Japan Has Officially Resumed Commercial Whaling

A captured minke whale is lifted by a crane at a port in Kushiro, Japan on July 1.

A captured minke whale is lifted by a crane at a port in Kushiro, Japan on July 1. KAZUHIRO NOGI/AFP/Getty Images

Japan has officially reopened its commercial whaling industry after more than three decades, killing two grey minke whales within the first 24 hours, Agence France-Presse (AFP) reported. The country’s decision to resume whaling in domestic waters defies an international ban on whaling and has been met with strong criticism from environmental and animal welfare groups, which argue that the practice puts already threatened whale populations further at risk.

Fishing vessels brought the two minke whales ashore in Kushiro, a port city in northern Japan, this afternoon. One of the whales measured roughly 26 feet and was immediately sent off to be weighed and butchered, according to Reuters and AFP.

“This is a great day. I’m really happy with the resumption of commercial whaling,” Yoshifumi Kai, head of the Japan Small-type Whaling Association, told reporters as the whales were loaded onto shore. “We were able to take a splendid whale… It was worth waiting for 31 years.”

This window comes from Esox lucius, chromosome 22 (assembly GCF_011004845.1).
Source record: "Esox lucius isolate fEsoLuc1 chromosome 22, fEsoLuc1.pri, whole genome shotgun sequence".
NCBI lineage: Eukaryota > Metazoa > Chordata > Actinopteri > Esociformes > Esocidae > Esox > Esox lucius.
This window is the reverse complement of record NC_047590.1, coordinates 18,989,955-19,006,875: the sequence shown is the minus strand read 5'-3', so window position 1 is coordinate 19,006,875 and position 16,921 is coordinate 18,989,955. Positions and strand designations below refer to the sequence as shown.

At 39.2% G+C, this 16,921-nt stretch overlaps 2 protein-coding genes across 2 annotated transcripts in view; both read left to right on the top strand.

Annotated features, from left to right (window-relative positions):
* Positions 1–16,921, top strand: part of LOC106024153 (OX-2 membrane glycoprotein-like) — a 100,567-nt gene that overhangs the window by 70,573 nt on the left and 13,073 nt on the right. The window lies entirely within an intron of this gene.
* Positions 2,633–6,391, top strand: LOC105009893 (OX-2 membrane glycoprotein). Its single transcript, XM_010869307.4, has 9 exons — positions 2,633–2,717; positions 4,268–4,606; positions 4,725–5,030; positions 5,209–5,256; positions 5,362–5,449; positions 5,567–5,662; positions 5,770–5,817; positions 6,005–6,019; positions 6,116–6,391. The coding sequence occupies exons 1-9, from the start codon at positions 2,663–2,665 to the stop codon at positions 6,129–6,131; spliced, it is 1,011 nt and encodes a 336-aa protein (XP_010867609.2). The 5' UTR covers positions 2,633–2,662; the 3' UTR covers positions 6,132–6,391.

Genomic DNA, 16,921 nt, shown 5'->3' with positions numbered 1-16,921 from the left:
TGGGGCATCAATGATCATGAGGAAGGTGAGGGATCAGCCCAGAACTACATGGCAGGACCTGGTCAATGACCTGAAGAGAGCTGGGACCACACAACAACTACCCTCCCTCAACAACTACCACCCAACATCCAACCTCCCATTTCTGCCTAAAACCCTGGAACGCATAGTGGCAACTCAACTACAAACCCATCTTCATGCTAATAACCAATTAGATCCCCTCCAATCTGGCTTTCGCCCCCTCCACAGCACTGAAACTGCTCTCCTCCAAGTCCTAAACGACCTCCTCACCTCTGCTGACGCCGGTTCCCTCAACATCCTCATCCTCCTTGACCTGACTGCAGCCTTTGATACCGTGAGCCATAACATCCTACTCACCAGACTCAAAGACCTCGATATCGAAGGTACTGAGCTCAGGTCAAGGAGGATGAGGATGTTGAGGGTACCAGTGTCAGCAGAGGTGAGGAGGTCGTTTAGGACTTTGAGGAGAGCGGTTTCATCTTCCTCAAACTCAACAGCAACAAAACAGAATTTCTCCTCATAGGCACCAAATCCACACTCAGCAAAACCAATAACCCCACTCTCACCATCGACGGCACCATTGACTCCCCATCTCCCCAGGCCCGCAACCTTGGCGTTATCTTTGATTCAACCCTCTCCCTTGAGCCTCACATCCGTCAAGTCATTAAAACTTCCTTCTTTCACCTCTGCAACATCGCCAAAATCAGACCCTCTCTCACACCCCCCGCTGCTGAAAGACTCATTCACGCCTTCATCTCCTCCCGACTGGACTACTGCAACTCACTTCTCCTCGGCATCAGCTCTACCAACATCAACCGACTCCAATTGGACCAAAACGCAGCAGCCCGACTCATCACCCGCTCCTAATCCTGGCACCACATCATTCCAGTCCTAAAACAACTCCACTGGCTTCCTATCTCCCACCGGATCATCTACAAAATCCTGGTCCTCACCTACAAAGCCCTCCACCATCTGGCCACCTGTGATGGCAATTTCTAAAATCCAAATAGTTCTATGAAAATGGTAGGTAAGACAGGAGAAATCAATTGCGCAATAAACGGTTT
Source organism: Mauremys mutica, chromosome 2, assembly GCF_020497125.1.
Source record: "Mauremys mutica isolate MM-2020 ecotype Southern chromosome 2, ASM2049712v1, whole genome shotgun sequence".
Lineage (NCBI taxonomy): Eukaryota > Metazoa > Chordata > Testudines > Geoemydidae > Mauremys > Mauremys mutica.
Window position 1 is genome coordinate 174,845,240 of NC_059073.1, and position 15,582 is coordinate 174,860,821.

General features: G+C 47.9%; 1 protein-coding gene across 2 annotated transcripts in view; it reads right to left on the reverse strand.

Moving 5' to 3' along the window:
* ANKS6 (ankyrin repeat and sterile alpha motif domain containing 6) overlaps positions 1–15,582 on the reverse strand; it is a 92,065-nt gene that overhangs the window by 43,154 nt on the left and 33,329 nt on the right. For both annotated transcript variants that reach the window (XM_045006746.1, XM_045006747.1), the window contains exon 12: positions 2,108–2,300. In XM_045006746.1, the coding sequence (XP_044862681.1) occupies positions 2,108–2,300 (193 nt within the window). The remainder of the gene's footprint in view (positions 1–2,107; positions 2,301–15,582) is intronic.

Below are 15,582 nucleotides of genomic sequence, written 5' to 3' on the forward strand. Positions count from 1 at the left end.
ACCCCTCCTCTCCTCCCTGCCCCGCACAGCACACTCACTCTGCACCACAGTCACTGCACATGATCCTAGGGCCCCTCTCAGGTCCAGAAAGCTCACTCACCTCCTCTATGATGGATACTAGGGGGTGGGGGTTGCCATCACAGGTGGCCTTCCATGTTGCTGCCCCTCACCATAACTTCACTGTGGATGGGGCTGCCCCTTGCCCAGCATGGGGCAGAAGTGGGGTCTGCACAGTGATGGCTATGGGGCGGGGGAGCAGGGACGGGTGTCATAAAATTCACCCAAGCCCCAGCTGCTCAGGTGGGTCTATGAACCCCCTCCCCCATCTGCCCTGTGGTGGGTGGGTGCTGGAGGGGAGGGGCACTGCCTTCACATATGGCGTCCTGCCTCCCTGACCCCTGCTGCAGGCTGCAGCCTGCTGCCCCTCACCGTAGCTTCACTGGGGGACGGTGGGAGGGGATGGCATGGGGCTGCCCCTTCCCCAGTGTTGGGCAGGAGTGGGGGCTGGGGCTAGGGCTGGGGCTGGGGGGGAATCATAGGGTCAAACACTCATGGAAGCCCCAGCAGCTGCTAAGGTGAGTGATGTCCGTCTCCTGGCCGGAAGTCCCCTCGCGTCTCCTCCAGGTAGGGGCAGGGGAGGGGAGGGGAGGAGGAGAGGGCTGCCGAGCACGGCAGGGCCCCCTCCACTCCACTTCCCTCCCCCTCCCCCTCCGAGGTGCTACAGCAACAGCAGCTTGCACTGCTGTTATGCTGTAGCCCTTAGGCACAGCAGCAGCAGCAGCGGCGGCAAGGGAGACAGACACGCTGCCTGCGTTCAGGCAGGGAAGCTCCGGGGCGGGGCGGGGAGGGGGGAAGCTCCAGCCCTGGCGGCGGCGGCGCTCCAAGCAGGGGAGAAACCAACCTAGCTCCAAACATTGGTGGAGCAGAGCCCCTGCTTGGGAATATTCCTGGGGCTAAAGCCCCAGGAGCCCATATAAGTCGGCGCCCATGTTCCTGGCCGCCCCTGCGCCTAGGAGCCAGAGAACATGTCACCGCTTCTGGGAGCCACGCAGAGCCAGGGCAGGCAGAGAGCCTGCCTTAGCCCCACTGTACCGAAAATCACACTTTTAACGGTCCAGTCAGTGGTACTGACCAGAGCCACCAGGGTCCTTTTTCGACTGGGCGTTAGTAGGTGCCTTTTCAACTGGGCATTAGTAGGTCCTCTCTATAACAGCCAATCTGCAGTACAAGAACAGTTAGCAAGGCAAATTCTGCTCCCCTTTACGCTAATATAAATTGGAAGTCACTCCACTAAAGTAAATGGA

Japan stopped commercial whale hunting in 1988 when it joined the International Whaling Commission, a global consortium of governments that placed a moratorium on whaling. But the agreement allowed Japan to continue catching whales for scientific research, such as gathering population data. Over the decades, much of the whale meat from these reputedly scientific expeditions has ended up in Japanese grocery stores and restaurants. During the 2017-2018 hunting season, for example, the country killed 333 minke whales in Antarctic waters, including 122 pregnant females and 50 whales inside a marine protected area.

Japan resigned from the International Whaling Commission last year. As part of its withdrawal, Japan vowed to restrict commercial whaling to its own waters, putting a stop to its hunts in Antarctica and elsewhere. The country’s 2019 quota is 227 whales — 52 minkes, 150 Bryde’s, and 25 sei whales, the Japanese Fisheries Agency said.